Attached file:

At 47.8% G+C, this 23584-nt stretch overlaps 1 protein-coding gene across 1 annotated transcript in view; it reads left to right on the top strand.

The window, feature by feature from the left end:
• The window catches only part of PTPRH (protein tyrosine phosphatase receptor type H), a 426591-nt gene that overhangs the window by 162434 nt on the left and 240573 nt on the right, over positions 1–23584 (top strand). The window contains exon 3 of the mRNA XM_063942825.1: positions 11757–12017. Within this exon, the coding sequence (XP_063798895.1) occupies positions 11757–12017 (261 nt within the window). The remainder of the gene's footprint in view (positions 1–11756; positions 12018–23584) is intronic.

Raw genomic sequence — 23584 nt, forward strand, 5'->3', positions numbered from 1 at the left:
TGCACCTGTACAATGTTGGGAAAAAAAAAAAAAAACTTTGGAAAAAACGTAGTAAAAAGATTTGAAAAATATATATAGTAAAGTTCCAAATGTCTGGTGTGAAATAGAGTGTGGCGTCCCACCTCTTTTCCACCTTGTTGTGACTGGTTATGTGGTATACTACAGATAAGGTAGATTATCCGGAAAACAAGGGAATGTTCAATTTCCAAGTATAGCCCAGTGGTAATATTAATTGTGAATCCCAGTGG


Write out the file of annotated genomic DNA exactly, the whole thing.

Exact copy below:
At 47.8% G+C, this 23584-nt stretch overlaps 1 protein-coding gene across 1 annotated transcript in view; it reads left to right on the top strand.

The window, feature by feature from the left end:
• The window catches only part of PTPRH (protein tyrosine phosphatase receptor type H), a 426591-nt gene that overhangs the window by 162434 nt on the left and 240573 nt on the right, over positions 1–23584 (top strand). The window contains exon 3 of the mRNA XM_063942825.1: positions 11757–12017. Within this exon, the coding sequence (XP_063798895.1) occupies positions 11757–12017 (261 nt within the window). The remainder of the gene's footprint in view (positions 1–11756; positions 12018–23584) is intronic.

Raw genomic sequence — 23584 nt, forward strand, 5'->3', positions numbered from 1 at the left:
TGCACCTGTACAATGTTGGGAAAAAAAAAAAAAAACTTTGGAAAAAACGTAGTAAAAAGATTTGAAAAATATATATAGTAAAGTTCCAAATGTCTGGTGTGAAATAGAGTGTGGCGTCCCACCTCTTTTCCACCTTGTTGTGACTGGTTATGTGGTATACTACAGATAAGGTAGATTATCCGGAAAACAAGGGAATGTTCAATTTCCAAGTATAGCCCAGTGGTAATATTAATTGTGAATCCCAGTGG